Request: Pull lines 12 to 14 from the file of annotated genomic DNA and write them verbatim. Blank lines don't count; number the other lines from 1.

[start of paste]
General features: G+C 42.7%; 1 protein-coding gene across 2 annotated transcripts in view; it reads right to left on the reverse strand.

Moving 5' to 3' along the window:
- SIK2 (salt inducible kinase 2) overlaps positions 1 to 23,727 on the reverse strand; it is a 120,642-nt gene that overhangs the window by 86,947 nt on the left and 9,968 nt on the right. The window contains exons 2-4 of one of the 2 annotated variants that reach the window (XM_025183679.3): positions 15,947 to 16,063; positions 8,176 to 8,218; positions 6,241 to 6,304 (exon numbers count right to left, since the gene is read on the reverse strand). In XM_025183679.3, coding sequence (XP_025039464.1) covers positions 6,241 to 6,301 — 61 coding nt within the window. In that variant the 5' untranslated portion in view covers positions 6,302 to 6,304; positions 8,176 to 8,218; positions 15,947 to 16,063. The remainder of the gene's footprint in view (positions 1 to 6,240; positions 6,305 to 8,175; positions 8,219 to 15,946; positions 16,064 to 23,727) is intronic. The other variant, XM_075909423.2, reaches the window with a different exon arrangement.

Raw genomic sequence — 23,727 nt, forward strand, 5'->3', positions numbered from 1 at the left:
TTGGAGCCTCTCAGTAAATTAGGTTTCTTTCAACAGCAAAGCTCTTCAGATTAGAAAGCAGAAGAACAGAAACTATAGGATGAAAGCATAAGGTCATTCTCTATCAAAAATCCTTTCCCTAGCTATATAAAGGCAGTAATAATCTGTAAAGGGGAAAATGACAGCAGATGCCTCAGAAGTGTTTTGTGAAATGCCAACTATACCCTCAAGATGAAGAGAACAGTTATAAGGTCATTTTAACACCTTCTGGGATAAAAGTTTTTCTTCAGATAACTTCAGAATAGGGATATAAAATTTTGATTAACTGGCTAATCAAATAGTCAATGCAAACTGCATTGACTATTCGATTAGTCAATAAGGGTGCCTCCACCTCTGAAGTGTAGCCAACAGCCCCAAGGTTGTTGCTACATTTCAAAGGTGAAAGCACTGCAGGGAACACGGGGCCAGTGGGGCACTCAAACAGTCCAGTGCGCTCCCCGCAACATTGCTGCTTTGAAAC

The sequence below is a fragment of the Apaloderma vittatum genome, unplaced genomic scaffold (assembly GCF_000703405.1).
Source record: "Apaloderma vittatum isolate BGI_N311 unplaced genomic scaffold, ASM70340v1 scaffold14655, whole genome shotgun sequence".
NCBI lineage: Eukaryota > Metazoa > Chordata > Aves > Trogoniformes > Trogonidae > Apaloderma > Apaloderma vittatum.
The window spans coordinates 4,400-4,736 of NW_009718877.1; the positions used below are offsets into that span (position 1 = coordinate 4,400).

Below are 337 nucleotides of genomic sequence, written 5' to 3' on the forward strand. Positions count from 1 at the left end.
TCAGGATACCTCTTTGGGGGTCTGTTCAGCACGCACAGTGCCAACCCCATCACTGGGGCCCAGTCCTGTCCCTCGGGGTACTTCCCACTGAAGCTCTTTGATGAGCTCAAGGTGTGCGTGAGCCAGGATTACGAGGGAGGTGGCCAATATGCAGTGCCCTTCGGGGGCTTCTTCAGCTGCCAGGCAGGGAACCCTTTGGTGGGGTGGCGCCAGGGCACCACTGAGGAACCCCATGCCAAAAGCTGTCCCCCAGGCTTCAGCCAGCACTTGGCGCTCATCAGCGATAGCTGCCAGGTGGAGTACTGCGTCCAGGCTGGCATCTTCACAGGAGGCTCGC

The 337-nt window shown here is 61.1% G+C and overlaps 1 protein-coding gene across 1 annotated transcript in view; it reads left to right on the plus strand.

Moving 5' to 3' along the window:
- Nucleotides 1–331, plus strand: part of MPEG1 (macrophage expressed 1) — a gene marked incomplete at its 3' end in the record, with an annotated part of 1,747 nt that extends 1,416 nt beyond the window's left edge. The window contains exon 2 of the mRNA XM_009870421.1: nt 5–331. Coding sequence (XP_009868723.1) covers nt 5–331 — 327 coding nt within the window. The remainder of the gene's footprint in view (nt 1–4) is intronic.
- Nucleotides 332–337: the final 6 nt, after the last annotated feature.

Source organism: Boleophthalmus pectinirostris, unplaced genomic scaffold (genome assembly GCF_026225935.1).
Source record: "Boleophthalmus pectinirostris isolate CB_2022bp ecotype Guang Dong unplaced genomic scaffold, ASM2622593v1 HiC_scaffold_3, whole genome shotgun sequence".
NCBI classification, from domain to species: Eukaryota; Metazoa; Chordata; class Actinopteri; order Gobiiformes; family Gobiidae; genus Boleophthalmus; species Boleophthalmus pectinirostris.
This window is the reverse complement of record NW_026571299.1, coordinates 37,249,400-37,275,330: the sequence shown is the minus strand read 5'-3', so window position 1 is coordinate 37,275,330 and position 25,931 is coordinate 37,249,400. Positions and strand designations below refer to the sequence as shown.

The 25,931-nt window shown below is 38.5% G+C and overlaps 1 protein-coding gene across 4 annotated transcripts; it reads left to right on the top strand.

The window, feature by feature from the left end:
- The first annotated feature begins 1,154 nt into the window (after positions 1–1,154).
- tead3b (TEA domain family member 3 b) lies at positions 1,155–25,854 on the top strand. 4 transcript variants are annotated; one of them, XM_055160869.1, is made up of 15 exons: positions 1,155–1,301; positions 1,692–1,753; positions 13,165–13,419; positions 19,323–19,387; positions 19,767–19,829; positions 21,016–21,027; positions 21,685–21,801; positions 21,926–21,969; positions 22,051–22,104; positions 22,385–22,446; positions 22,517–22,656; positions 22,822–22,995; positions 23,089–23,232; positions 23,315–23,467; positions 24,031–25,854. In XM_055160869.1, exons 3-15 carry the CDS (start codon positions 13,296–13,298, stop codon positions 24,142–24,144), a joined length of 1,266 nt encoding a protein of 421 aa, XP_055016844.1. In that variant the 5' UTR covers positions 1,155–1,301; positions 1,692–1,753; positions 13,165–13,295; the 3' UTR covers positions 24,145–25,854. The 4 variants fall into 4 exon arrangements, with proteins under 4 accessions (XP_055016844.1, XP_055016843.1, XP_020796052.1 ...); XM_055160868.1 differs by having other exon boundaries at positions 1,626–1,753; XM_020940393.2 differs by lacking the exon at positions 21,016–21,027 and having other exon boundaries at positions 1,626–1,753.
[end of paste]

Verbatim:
The 337-nt window shown here is 61.1% G+C and overlaps 1 protein-coding gene across 1 annotated transcript in view; it reads left to right on the plus strand.

Moving 5' to 3' along the window:
- Nucleotides 1–331, plus strand: part of MPEG1 (macrophage expressed 1) — a gene marked incomplete at its 3' end in the record, with an annotated part of 1,747 nt that extends 1,416 nt beyond the window's left edge. The window contains exon 2 of the mRNA XM_009870421.1: nt 5–331. Coding sequence (XP_009868723.1) covers nt 5–331 — 327 coding nt within the window. The remainder of the gene's footprint in view (nt 1–4) is intronic.